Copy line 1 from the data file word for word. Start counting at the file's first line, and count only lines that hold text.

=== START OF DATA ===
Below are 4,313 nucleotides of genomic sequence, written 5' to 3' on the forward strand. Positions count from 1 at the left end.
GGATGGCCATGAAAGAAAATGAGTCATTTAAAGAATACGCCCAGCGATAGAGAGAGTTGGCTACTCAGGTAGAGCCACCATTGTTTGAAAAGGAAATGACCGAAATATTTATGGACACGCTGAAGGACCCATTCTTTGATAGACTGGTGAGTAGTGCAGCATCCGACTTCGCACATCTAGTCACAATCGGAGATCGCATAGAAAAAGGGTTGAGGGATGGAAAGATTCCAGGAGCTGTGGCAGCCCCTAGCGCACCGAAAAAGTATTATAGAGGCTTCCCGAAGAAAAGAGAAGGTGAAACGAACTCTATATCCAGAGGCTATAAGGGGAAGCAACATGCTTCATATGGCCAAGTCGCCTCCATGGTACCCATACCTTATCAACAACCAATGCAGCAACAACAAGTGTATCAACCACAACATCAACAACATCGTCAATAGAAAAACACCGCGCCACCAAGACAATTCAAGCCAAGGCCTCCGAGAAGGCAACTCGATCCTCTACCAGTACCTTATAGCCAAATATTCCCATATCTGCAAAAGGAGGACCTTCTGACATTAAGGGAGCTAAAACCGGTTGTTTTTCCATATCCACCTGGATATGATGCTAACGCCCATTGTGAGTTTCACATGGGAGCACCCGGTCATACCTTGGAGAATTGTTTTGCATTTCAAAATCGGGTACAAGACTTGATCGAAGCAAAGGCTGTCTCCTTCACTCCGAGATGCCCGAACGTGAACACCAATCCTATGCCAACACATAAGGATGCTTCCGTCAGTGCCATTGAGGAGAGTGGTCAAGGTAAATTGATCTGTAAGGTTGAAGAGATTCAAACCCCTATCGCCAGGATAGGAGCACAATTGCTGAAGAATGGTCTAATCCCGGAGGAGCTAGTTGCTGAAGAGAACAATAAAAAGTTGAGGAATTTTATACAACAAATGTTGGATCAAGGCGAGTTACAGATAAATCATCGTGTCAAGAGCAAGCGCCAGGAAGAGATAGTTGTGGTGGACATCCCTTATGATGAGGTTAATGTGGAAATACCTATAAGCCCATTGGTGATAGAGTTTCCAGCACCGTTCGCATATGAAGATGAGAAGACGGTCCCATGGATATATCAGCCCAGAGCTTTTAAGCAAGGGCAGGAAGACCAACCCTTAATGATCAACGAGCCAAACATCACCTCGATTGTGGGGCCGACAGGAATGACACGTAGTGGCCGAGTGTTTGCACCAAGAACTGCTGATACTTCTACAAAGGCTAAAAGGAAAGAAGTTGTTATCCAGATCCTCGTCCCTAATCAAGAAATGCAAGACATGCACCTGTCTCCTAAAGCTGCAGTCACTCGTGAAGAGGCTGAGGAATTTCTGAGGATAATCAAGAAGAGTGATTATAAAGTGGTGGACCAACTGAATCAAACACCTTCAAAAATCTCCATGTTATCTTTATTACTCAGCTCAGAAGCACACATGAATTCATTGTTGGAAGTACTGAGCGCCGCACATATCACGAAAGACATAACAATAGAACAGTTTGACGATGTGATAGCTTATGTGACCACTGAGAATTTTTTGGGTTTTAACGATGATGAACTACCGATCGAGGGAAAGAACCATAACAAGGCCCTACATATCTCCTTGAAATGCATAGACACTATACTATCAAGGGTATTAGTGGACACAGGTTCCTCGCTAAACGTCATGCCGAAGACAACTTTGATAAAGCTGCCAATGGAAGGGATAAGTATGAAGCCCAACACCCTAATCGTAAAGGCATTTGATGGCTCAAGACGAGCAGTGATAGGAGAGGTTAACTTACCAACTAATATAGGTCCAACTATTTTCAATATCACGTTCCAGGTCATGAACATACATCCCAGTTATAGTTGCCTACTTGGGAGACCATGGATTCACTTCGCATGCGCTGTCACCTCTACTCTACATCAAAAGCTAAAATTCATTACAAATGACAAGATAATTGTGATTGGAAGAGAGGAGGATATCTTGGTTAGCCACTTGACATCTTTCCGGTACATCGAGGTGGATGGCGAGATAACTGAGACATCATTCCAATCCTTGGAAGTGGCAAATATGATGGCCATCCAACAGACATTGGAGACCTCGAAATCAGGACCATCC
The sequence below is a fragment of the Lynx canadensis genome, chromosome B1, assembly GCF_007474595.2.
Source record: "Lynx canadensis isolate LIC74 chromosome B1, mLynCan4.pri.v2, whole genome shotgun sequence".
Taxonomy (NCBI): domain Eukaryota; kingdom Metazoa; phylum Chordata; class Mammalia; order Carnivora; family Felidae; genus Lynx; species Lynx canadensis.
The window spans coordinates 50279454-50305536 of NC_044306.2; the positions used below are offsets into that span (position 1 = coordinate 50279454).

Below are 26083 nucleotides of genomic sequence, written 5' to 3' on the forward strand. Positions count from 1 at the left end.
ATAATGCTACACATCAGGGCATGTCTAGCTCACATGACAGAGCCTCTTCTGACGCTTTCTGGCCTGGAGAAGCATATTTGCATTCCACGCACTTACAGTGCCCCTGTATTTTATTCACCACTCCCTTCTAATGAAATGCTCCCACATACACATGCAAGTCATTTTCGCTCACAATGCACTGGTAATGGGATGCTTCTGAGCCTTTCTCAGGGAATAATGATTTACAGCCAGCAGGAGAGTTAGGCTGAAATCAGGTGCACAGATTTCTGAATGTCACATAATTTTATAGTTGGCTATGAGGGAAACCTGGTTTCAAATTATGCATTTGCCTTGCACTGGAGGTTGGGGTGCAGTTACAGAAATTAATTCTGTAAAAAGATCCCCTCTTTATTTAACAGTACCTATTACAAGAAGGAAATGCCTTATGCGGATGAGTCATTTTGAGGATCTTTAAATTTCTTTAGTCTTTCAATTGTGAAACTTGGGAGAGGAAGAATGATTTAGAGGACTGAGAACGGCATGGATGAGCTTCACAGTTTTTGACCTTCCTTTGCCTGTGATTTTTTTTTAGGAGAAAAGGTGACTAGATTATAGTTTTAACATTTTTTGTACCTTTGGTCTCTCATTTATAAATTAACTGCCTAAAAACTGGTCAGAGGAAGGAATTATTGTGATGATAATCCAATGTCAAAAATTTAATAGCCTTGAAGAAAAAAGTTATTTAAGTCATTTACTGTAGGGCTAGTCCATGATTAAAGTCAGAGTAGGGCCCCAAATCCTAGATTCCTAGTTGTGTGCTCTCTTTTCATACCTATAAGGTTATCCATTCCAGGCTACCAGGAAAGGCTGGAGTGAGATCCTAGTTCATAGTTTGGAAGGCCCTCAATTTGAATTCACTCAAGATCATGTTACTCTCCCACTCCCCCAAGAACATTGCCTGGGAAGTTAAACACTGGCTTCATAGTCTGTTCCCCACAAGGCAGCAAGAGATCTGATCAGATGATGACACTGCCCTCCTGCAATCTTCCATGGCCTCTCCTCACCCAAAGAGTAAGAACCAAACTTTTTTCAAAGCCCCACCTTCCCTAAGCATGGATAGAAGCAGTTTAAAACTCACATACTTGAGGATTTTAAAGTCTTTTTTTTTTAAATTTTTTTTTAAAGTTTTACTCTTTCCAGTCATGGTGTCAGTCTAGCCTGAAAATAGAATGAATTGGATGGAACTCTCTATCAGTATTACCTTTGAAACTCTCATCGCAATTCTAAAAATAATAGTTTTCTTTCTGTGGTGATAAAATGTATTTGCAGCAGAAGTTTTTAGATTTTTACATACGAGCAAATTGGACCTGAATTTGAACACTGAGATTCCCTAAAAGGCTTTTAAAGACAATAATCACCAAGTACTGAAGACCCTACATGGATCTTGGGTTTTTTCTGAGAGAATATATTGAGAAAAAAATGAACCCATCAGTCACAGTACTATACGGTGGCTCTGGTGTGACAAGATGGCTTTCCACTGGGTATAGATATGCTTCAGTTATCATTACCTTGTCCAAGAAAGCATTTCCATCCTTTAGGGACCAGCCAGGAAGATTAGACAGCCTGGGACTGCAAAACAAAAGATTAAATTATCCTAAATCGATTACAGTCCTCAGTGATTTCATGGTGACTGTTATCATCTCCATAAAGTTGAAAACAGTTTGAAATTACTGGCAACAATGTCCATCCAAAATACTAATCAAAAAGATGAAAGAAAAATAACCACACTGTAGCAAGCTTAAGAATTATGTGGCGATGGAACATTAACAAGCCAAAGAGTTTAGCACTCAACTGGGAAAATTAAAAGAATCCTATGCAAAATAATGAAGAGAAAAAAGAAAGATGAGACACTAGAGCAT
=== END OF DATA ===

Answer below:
Below are 4,313 nucleotides of genomic sequence, written 5' to 3' on the forward strand. Positions count from 1 at the left end.